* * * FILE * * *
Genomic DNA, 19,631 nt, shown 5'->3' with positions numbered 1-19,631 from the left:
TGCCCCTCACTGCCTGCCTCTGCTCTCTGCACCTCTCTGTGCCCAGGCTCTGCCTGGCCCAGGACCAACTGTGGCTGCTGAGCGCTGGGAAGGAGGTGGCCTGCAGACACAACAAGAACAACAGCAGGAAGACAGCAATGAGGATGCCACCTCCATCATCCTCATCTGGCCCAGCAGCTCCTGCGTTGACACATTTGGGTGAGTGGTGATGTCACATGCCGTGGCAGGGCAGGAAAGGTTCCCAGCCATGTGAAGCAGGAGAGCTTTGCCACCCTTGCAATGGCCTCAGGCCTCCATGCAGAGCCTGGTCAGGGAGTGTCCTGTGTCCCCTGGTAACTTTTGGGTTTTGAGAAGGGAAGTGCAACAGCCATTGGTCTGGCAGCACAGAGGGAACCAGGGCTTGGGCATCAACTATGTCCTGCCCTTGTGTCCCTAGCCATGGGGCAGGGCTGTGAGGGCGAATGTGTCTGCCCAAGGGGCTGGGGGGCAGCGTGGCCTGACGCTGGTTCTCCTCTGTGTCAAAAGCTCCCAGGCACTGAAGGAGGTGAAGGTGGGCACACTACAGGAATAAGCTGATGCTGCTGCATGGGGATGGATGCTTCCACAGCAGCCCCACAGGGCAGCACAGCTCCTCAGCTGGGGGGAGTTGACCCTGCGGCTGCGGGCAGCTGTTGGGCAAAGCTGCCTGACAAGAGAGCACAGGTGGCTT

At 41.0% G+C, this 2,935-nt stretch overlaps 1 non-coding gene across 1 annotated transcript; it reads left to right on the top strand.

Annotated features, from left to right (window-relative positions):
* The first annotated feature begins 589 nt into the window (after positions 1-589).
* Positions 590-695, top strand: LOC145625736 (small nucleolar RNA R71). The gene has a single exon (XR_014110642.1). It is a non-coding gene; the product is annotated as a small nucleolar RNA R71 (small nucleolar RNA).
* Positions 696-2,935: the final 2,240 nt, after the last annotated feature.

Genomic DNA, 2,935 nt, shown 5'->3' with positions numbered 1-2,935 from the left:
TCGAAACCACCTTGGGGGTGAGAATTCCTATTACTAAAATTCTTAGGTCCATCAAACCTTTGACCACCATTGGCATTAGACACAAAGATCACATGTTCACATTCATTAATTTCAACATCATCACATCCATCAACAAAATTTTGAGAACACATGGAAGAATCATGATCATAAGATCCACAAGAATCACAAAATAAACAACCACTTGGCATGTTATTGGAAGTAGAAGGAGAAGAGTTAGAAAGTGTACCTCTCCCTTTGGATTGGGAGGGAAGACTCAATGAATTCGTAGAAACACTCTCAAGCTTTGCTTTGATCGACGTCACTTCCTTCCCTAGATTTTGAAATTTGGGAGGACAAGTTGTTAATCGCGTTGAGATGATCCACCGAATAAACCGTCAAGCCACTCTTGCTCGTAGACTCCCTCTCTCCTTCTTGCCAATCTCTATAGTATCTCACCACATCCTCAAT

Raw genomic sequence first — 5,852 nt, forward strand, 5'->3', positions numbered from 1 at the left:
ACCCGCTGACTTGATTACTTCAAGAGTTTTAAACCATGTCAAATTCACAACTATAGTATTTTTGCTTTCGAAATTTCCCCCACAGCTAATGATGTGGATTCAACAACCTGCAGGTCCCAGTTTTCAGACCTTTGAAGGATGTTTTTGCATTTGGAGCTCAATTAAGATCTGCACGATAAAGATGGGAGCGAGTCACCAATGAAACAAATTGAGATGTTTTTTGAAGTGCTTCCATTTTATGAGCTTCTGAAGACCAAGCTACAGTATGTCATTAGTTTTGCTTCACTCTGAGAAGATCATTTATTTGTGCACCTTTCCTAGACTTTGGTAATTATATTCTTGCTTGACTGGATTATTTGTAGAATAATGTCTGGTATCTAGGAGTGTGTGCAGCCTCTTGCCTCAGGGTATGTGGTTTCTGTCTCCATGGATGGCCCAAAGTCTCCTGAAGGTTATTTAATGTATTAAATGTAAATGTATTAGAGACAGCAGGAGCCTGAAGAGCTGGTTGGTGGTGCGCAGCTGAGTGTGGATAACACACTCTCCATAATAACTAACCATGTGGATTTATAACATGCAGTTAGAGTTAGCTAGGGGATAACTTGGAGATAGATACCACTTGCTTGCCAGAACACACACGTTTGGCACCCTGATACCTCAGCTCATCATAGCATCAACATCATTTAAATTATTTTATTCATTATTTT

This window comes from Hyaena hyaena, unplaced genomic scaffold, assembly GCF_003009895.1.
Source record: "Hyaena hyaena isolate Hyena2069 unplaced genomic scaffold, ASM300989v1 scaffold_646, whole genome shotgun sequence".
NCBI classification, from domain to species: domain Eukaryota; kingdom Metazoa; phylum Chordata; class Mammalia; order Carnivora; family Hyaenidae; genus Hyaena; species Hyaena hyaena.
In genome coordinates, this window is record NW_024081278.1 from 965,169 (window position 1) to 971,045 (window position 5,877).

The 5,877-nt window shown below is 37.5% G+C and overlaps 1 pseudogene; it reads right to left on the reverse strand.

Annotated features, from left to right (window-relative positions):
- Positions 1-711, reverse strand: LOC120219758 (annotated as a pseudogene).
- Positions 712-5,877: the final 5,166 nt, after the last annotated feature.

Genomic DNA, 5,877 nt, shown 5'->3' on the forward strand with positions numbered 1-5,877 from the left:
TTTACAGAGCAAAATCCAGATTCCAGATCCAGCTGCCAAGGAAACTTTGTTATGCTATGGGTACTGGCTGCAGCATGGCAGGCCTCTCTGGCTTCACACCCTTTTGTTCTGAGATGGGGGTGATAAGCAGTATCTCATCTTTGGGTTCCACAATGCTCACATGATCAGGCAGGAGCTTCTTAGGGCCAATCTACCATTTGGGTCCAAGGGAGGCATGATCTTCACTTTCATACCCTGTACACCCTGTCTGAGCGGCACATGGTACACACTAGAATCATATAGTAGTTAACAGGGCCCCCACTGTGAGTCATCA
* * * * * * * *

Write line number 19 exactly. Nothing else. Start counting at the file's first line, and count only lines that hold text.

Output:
- Positions 712-5,877: the final 5,166 nt, after the last annotated feature.